Don’t get nervous. The gun wasn’t loaded but encased in a clear plastic evidence bag, the bullets jingling loosely inside. And I hadn’t “walked him.” (Wasn’t that the other lawyer’s job?) The bad guy was on his way to New Jersey where he faced multiple felony charges. None of this made me feel any better. My gun possession case was supposed to be a slam dunk. But my defeat proved to be a lesson in instinct versus rule of law, truth versus point of view.
Just before his arrest, this defendant was driving a dented vehicle with New Jersey plates, attracting the attention of city police officers on radio motor patrol. Loping along behind, they called in the plate number and came up with a hit—the car was registered to a paroled felon wanted for recent crimes, including attempted murder. The officers figured that, even if the information didn’t pan out, they had him on a busted taillight.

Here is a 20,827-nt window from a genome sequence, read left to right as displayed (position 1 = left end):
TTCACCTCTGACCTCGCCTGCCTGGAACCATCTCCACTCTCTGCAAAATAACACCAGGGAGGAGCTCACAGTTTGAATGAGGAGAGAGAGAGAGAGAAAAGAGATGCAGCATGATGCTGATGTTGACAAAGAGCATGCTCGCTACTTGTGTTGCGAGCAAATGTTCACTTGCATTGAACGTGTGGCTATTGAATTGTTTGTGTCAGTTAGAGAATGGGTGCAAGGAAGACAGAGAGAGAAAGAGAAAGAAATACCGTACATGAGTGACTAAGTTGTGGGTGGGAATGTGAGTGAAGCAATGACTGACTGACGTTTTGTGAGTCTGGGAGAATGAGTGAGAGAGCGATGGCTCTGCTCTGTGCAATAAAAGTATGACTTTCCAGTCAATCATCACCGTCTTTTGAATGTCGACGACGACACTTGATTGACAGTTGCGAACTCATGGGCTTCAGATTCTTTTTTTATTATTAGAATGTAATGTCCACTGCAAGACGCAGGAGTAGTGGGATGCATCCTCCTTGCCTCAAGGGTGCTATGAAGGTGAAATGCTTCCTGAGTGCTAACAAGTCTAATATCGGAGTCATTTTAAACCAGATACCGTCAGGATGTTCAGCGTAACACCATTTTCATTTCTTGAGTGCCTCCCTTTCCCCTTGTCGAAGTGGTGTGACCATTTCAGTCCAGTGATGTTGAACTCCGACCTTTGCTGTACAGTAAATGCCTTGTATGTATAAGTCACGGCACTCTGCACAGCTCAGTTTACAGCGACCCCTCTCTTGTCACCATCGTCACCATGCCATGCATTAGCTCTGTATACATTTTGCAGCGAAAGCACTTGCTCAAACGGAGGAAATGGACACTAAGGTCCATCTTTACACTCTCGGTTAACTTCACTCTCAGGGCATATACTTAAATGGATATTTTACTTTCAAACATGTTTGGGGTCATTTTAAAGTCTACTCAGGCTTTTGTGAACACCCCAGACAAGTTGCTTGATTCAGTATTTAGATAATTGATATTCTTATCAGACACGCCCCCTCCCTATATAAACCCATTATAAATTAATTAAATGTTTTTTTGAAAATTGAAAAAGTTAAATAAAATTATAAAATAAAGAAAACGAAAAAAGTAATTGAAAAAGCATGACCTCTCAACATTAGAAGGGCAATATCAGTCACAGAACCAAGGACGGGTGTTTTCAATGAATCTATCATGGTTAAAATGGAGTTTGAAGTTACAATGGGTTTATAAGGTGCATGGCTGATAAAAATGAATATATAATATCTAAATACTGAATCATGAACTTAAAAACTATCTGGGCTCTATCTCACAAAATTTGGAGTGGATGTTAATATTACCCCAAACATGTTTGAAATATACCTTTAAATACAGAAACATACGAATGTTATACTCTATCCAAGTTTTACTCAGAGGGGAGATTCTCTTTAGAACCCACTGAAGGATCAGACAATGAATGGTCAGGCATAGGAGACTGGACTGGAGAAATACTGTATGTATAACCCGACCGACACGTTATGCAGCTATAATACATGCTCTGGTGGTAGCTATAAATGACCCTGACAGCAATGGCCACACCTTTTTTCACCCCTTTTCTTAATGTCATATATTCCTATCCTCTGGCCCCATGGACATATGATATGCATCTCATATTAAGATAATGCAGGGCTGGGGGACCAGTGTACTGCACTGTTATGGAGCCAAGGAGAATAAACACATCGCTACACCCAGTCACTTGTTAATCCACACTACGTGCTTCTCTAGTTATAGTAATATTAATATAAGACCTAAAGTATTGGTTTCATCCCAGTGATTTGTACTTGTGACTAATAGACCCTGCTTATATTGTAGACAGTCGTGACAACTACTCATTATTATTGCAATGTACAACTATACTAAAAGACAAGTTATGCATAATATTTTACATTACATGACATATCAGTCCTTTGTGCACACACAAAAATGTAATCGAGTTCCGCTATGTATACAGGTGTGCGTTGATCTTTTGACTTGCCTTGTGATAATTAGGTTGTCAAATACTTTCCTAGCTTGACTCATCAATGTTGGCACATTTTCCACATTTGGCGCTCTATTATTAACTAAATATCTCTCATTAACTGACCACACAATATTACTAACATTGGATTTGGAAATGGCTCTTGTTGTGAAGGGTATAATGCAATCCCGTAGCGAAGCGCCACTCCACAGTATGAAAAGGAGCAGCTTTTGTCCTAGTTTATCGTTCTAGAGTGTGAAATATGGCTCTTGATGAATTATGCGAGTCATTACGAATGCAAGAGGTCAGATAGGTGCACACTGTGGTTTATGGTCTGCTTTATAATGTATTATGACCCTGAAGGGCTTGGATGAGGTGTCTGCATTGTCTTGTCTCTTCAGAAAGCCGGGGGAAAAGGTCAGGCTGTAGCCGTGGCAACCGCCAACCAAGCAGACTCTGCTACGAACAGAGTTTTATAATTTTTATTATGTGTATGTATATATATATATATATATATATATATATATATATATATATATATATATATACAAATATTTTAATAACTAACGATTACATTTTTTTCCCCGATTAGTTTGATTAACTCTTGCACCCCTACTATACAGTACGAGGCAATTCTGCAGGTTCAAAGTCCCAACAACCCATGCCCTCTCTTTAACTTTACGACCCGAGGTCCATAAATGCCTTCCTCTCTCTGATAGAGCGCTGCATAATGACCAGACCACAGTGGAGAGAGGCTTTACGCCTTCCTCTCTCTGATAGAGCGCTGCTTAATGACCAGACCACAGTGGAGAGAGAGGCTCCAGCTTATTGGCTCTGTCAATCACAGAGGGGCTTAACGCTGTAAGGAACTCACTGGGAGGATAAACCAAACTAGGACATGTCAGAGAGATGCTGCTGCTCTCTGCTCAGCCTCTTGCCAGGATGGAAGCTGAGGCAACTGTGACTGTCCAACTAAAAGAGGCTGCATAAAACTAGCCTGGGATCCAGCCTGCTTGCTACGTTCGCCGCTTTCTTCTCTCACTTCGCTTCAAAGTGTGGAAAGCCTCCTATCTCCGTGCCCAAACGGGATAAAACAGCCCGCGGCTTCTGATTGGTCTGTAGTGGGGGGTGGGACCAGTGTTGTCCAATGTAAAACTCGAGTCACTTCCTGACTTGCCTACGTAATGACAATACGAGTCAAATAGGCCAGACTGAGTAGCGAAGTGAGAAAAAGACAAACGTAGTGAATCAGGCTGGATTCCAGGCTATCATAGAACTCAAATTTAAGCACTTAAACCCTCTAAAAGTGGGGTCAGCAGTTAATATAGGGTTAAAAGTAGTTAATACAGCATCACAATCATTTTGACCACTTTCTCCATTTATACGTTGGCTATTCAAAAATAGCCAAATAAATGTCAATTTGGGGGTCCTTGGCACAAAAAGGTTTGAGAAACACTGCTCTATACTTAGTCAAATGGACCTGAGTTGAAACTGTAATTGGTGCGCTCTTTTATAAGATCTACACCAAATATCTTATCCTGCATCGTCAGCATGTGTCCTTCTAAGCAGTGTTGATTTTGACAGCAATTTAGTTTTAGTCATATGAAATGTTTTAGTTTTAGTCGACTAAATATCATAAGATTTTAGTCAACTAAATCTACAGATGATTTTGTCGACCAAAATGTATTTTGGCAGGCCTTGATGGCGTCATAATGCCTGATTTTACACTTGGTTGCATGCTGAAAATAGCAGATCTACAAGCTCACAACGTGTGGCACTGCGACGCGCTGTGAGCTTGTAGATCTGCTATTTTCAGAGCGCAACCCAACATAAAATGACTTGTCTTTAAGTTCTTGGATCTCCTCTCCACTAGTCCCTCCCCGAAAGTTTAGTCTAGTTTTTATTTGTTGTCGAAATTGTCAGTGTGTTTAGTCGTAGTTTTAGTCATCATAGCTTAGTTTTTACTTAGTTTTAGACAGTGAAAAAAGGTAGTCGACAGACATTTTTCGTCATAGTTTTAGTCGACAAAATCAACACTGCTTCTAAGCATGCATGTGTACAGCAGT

Siren and flashing lights didn’t encourage the wanted felon to stop, but a traffic jam conveniently put up a roadblock—nowhere to run. The two officers alighted, coming up behind on either side with their service revolvers unholstered, pressed against thighs.
The situation required caution and guts. Inside the car—not good. Our felon in the driver’s seat was fumbling with something at waist level, ignoring commands to exit the vehicle until . . . he cracked the door. The partners reacted, tugging the doors open on either side, pushing, pulling, and shoving the man to the ground, cheek to grit. A loaded semiautomatic clunked onto the asphalt beside him.
Having gone to such trouble, we decided to give the defendant a New York record before sending him home to New Jersey. Felony weapons possession. Easy shmeezy.